Last Friday we drove an hour up into the hills to pick fall apples. We filled three buckets with Red Delicious, Golden Delicious, Empire, and Rome apples, enough to grandly fulfill Grammy’s dehydrator ambitions, eat all the sweet, crunchy apples we could want, and have apple crisp with vanilla ice cream for family home evening treat tonight.
On the way home, we decided to stop by the pumpkin patch.
We only intended to stay an hour or two, but Murray Family Farms is no ordinary pumpkin patch. It’s a 360-acre autumn extravaganza. After eating our picnic lunch on a shady table outside, we let the children play in a sandbox thing full of field corn. It was actually pretty fun. The corn went down so deep you couldn’t even reach the bottom if you stuck your arm all the way down.
Unfortunately, Tony got so involved in playing in the corn that his wedding ring slipped right off. If you think back to the last time you lost your wedding ring in a bottomless sandbox full of field corn, you will remember that each individual grain of corn feels exactly like a wedding ring when you are running your hands through the corn in a frantic and fruitless search.
Tony eventually gave it up, and got out of the corn box to put his shoes back on and go in the store to see if they had a metal detector. But I was determined to stay in that corn box until I found the ring. I kept thinking about the day I went to get it engraved before we were married, and how I couldn’t imagine replacing it. Corn cascaded around me as I dug furiously for the missing ring. Finally, I glanced over at the corn I had most recently unearthed from the depths, and there it was, glistening on top.
By this time, we had had enough of the corn box, and decided to visit the petting zoo, where we found peacocks, goats, chickens, and a pony. One of the black silkie chickens was running loose, and since we used to have chickens and we’re total experts on taking care of them, I decided to take matters into my own hands. I managed to corner and catch the chicken, and deposited her in the pen containing the only other black silkie chicken on the farm. Unfortunately, the resident chicken immediately and furiously attacked mine. So I let it back out, concluding that maybe leaving well enough alone wasn’t such a bad idea.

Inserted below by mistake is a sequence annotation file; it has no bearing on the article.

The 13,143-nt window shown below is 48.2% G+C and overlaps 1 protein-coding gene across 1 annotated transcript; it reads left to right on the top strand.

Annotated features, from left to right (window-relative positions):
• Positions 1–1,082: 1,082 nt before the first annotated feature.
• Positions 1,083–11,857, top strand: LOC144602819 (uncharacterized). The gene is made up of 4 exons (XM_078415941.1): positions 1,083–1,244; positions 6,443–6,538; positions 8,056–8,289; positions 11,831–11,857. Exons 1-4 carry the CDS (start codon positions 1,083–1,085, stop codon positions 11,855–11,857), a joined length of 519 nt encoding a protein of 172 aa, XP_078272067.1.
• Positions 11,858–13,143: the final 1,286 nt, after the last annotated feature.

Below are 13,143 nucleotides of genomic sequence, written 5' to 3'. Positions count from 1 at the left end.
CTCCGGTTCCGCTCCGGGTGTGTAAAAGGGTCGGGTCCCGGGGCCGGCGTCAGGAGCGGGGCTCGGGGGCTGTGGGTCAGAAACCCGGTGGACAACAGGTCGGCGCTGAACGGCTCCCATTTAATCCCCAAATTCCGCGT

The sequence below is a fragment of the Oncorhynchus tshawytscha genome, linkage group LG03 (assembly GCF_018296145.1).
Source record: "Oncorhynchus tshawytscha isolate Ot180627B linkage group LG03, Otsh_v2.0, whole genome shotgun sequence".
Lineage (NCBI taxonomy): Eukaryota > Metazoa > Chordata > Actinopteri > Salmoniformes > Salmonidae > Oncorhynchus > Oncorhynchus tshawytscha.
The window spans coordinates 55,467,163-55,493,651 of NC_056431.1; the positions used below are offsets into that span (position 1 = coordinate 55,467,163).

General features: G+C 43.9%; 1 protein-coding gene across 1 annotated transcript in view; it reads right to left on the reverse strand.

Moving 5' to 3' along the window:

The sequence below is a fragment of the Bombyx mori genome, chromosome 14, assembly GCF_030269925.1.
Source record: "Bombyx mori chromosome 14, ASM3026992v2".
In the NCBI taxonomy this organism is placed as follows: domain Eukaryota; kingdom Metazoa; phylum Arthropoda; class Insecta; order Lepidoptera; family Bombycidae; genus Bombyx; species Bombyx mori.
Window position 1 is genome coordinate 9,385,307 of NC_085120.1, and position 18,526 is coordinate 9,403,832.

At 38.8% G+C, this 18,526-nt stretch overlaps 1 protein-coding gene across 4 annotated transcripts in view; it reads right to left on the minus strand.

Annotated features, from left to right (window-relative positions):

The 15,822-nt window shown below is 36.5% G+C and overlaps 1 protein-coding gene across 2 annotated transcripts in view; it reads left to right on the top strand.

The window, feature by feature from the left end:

The next thing on the agenda for the children was what Murray Farms called a “jumping pillow.” And that’s pretty much what it looked like: a gigantic yellow pillow. Somehow they had filled it with air from underneath, and it made pretty much the awesomest trampoline ever. My favorite thing to watch when they were jumping was their hair. Axa’s was tamed in ponytails,
But Raj’s flew free in the wind!
It was with difficulty that we finally pulled them away from the jumping pillow. Next we navigated the cherry tomato maze, with frequent stops to gobble up handfuls of delicious red, yellow, and purple cherry tomatoes. The children also spent quite a long time with a rubber duckie race, where each duckie was propelled along by water from an old fashioned red pump. We also tried out the giant rocking horses, the kid-sized spider web climbing toy, and the ant farm.
Then came the actual visit to the pumpkin patch. We piled into the hay wagon, and a tractor pulled us down the road and out to the pumpkin patch.
After an exhaustive search, we chose, of course, the most beautiful pumpkins in the entire several-acre patch.
Then we were ready for home, delayed only by detours in two large corn mazes, and a more-or-less harrowing encounter with Shelob.
Looks like we’re well on our way to a holiday season brimming with good, old-fashioned American culture. Bring it on!